The best of Leonardo Da Vinci
Leonardo da Vinci, one of the greatest Renaissance painters, has continually passed the test of time to remain as an icon in artistic traditions and techniques. He is well remembered through the many innovative compositions he made in his life, which thoroughly investigate the anatomy to represent the human body accurately. His style has created a considerable amount of reference in the human psyche in the illustration of character. Many, if not all, of his work, are unique as he experimented with different methods of representing space and three-dimensional drawing on two-dimensional space. Because of this curios nature, there are many works he left unfinished, but there are also many that present a lifelike complexity while explaining the marvelous human nature. Many people, especially his immediate successors, found a lot of inspiration in his experiments. He is, until today, viewed as a person who wanted to create his own path and leave a mark in the track of history.
Up until his death in 1519, Leonardo’s fame had already spread the world. He left a gift of many notebooks full of jottings and sketches that would lay a background for future artists. Despite his fame, there are very few finished works attributed to his name. Some of the pieces were finished by those who learned directly from him, while others were lost. Many others were destroyed, as those that were overpainted did not feature anywhere. Perhaps his curiosity to explore the vast world of art is the reason he never finished many paintings; he only used them to test many theories in his discovery journey.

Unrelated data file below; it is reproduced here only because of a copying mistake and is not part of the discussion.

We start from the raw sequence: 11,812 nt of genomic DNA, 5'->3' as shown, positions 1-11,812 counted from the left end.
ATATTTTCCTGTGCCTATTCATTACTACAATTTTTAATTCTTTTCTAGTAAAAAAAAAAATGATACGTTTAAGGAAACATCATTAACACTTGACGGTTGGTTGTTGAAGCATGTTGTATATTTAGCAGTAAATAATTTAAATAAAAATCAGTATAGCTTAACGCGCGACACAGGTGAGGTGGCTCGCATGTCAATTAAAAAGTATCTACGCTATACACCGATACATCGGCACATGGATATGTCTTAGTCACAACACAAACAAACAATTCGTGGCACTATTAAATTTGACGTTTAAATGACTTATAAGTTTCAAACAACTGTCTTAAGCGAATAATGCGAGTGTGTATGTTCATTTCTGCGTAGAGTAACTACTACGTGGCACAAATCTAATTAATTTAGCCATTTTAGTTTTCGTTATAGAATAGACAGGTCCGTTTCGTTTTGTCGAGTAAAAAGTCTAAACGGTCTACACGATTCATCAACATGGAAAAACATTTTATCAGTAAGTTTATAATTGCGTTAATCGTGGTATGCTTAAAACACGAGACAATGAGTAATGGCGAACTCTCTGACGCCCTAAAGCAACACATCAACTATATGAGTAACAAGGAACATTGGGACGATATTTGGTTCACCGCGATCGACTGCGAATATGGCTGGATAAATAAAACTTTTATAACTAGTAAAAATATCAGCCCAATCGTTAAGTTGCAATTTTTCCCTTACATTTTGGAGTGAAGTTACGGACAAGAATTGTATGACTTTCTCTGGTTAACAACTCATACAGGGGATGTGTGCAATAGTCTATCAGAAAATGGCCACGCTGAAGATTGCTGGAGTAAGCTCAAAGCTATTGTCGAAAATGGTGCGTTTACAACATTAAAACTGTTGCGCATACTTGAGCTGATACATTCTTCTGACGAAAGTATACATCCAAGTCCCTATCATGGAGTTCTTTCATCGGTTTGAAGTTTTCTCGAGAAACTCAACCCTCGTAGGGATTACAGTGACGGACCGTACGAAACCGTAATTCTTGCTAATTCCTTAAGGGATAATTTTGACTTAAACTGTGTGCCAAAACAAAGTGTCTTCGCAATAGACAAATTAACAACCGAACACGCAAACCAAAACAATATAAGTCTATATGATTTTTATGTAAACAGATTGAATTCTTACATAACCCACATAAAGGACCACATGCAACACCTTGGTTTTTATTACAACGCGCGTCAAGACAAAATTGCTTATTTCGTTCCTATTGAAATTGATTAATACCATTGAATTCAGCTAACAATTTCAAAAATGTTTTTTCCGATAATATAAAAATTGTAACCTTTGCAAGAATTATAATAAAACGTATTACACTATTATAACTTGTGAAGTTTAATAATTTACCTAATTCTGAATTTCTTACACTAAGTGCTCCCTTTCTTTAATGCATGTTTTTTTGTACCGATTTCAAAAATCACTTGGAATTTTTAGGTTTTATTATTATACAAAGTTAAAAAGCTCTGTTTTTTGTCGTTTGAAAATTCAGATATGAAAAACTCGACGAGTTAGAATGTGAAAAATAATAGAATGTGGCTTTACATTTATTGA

The background of Leonardo da Vinci
Leonardo di Ser Piero da Vinci is said to have been a man of many characters. Born on 15th April 1452, he grew up to become a curious fellow. He was an Italian polymath with different careers, including a scientist, a mathematician, an engineer, and inventor, an anatomist, a painter, and architect, and a writer. he was born as an illegitimate son, a result of a love affair between Piero da Vinci and a peasant girl by the name Caterina in Florence. He then went through his education in the studio of one of the most famous Florentine painters, Verrocchio. He started his career life serving Ludovico il Moro in Milan before moving to Rome, Bologna, and Venice. In his final years, King Francois I gave him a home in France where he spent his last years.
Leonardo's architecture and art painted in totally the “Renaissance man.” It is through his curiosity that he was able to set a background for many inventions to come, years after his death. His power of imagination can be seen through his combination of ideas from the different fields he was familiar with. The whole world recognizes the name Leonardo da Vinci, even those who have no interest in art. He is perhaps the most talented man ever to live, as depicted in his works.
Leonardo’s best works
As stated above, Leonardo has been described as perhaps the most curious man ever to live. He created many works, most of which were unfinished. However, there are a few paintings that he finished himself, most of which have received world recognition. The list below contains five of his most famous paintings.